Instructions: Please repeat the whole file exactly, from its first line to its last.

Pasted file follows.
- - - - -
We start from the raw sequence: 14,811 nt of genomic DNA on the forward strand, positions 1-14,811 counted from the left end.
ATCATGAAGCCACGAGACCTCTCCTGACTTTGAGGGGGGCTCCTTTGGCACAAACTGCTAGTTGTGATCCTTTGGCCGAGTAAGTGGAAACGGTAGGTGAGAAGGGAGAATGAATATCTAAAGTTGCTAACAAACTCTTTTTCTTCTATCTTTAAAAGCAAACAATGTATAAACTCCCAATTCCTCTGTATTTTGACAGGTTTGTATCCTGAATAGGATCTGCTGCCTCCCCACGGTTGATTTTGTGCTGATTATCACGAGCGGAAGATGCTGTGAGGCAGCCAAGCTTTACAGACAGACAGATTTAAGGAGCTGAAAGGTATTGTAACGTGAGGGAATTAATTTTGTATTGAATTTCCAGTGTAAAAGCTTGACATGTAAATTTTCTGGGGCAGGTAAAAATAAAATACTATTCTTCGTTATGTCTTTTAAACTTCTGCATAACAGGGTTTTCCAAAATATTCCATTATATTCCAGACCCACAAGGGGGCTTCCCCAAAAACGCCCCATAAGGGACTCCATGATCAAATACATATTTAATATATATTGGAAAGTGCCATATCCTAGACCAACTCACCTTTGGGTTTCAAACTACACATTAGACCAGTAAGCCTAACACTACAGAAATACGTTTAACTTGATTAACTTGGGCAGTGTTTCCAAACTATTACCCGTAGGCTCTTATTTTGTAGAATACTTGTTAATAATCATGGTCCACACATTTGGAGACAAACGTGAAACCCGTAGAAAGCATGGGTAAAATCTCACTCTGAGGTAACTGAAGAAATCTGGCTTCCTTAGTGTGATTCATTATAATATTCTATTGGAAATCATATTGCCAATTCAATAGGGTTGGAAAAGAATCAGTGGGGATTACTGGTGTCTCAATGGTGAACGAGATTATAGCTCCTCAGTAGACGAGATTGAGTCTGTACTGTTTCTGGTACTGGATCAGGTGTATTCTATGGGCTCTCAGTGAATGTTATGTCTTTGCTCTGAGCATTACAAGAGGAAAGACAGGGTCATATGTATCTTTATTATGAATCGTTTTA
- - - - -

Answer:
We start from the raw sequence: 14,811 nt of genomic DNA on the forward strand, positions 1-14,811 counted from the left end.
ATCATGAAGCCACGAGACCTCTCCTGACTTTGAGGGGGGCTCCTTTGGCACAAACTGCTAGTTGTGATCCTTTGGCCGAGTAAGTGGAAACGGTAGGTGAGAAGGGAGAATGAATATCTAAAGTTGCTAACAAACTCTTTTTCTTCTATCTTTAAAAGCAAACAATGTATAAACTCCCAATTCCTCTGTATTTTGACAGGTTTGTATCCTGAATAGGATCTGCTGCCTCCCCACGGTTGATTTTGTGCTGATTATCACGAGCGGAAGATGCTGTGAGGCAGCCAAGCTTTACAGACAGACAGATTTAAGGAGCTGAAAGGTATTGTAACGTGAGGGAATTAATTTTGTATTGAATTTCCAGTGTAAAAGCTTGACATGTAAATTTTCTGGGGCAGGTAAAAATAAAATACTATTCTTCGTTATGTCTTTTAAACTTCTGCATAACAGGGTTTTCCAAAATATTCCATTATATTCCAGACCCACAAGGGGGCTTCCCCAAAAACGCCCCATAAGGGACTCCATGATCAAATACATATTTAATATATATTGGAAAGTGCCATATCCTAGACCAACTCACCTTTGGGTTTCAAACTACACATTAGACCAGTAAGCCTAACACTACAGAAATACGTTTAACTTGATTAACTTGGGCAGTGTTTCCAAACTATTACCCGTAGGCTCTTATTTTGTAGAATACTTGTTAATAATCATGGTCCACACATTTGGAGACAAACGTGAAACCCGTAGAAAGCATGGGTAAAATCTCACTCTGAGGTAACTGAAGAAATCTGGCTTCCTTAGTGTGATTCATTATAATATTCTATTGGAAATCATATTGCCAATTCAATAGGGTTGGAAAAGAATCAGTGGGGATTACTGGTGTCTCAATGGTGAACGAGATTATAGCTCCTCAGTAGACGAGATTGAGTCTGTACTGTTTCTGGTACTGGATCAGGTGTATTCTATGGGCTCTCAGTGAATGTTATGTCTTTGCTCTGAGCATTACAAGAGGAAAGACAGGGTCATATGTATCTTTATTATGAATCGTTTTA